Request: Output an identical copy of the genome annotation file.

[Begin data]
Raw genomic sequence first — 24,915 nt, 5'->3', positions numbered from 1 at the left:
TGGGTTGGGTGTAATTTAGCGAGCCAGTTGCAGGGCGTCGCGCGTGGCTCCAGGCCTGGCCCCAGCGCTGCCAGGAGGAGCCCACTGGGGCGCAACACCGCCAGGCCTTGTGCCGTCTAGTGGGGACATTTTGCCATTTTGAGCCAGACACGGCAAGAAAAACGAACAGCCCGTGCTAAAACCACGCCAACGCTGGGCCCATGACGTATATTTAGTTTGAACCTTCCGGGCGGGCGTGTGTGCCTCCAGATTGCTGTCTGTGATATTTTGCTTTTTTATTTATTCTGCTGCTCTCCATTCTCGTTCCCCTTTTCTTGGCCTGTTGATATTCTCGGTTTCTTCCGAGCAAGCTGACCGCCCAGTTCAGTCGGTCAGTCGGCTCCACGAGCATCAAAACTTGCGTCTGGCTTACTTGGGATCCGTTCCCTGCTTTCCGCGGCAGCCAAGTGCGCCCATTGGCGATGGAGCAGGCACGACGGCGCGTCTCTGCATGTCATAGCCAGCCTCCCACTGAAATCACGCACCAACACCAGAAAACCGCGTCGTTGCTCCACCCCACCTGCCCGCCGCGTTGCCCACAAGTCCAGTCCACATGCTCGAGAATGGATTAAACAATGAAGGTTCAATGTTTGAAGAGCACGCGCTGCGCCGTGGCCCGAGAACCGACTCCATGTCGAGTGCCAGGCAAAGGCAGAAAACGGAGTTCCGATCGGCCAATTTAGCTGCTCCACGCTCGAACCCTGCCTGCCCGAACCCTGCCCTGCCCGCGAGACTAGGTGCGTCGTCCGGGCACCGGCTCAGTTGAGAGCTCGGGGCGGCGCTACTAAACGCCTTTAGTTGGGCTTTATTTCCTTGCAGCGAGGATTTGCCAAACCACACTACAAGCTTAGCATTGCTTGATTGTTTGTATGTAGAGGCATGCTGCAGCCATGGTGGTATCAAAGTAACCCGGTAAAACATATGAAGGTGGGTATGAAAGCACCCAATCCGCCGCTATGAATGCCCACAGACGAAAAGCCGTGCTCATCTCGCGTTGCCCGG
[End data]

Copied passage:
Raw genomic sequence first — 24,915 nt, 5'->3', positions numbered from 1 at the left:
TGGGTTGGGTGTAATTTAGCGAGCCAGTTGCAGGGCGTCGCGCGTGGCTCCAGGCCTGGCCCCAGCGCTGCCAGGAGGAGCCCACTGGGGCGCAACACCGCCAGGCCTTGTGCCGTCTAGTGGGGACATTTTGCCATTTTGAGCCAGACACGGCAAGAAAAACGAACAGCCCGTGCTAAAACCACGCCAACGCTGGGCCCATGACGTATATTTAGTTTGAACCTTCCGGGCGGGCGTGTGTGCCTCCAGATTGCTGTCTGTGATATTTTGCTTTTTTATTTATTCTGCTGCTCTCCATTCTCGTTCCCCTTTTCTTGGCCTGTTGATATTCTCGGTTTCTTCCGAGCAAGCTGACCGCCCAGTTCAGTCGGTCAGTCGGCTCCACGAGCATCAAAACTTGCGTCTGGCTTACTTGGGATCCGTTCCCTGCTTTCCGCGGCAGCCAAGTGCGCCCATTGGCGATGGAGCAGGCACGACGGCGCGTCTCTGCATGTCATAGCCAGCCTCCCACTGAAATCACGCACCAACACCAGAAAACCGCGTCGTTGCTCCACCCCACCTGCCCGCCGCGTTGCCCACAAGTCCAGTCCACATGCTCGAGAATGGATTAAACAATGAAGGTTCAATGTTTGAAGAGCACGCGCTGCGCCGTGGCCCGAGAACCGACTCCATGTCGAGTGCCAGGCAAAGGCAGAAAACGGAGTTCCGATCGGCCAATTTAGCTGCTCCACGCTCGAACCCTGCCTGCCCGAACCCTGCCCTGCCCGCGAGACTAGGTGCGTCGTCCGGGCACCGGCTCAGTTGAGAGCTCGGGGCGGCGCTACTAAACGCCTTTAGTTGGGCTTTATTTCCTTGCAGCGAGGATTTGCCAAACCACACTACAAGCTTAGCATTGCTTGATTGTTTGTATGTAGAGGCATGCTGCAGCCATGGTGGTATCAAAGTAACCCGGTAAAACATATGAAGGTGGGTATGAAAGCACCCAATCCGCCGCTATGAATGCCCACAGACGAAAAGCCGTGCTCATCTCGCGTTGCCCGG